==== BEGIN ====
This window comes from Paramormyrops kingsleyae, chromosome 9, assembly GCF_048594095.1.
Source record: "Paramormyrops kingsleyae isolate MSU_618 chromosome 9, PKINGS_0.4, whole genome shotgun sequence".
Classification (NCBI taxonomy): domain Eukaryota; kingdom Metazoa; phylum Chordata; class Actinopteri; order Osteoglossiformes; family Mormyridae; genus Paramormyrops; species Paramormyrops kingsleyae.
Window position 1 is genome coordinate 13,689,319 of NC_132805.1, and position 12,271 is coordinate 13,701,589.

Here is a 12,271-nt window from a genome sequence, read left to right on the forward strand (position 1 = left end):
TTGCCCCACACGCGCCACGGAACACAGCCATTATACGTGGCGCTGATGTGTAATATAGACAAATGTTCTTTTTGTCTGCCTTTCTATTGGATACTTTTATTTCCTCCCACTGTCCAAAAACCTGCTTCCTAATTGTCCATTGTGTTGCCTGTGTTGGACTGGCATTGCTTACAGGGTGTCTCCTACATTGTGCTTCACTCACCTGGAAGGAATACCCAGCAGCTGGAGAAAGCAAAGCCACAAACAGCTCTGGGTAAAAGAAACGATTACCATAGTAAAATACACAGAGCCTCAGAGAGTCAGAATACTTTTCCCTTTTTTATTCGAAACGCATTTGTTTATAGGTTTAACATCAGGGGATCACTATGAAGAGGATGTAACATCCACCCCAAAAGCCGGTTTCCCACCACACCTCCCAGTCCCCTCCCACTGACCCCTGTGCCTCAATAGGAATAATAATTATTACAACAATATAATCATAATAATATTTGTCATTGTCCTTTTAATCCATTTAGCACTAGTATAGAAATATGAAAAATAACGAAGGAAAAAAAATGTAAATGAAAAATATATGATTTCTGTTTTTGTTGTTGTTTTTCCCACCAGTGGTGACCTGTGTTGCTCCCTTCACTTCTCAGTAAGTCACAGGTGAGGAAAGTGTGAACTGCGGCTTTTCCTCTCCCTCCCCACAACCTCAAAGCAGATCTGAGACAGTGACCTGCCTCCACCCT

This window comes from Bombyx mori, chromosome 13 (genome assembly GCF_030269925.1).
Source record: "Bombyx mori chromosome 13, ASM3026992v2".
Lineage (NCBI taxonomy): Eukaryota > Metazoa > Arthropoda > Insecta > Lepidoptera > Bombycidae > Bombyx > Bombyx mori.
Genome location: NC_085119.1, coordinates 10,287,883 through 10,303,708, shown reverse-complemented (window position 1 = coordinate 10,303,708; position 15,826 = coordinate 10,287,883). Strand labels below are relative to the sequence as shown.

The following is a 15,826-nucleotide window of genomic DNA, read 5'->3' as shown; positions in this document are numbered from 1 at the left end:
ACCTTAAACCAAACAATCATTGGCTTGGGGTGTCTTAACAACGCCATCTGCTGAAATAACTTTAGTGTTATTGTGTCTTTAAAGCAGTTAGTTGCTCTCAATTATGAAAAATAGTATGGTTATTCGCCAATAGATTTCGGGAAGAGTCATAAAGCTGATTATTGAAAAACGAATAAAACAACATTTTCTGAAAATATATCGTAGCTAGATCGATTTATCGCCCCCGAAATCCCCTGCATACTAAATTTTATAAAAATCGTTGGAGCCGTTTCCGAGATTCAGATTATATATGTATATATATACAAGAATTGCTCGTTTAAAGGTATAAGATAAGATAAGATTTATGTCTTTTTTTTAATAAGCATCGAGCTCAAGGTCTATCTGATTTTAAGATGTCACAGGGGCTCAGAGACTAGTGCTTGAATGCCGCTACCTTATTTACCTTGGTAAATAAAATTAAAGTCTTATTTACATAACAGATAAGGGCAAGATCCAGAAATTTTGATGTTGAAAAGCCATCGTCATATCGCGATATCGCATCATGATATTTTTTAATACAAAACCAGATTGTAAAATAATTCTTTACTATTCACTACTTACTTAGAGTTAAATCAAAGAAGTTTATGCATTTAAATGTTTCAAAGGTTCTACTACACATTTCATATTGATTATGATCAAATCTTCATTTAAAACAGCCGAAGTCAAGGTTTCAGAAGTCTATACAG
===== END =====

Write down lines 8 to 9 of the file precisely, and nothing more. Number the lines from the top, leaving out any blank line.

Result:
Source record: "Bombyx mori chromosome 13, ASM3026992v2".
Lineage (NCBI taxonomy): Eukaryota > Metazoa > Arthropoda > Insecta > Lepidoptera > Bombycidae > Bombyx > Bombyx mori.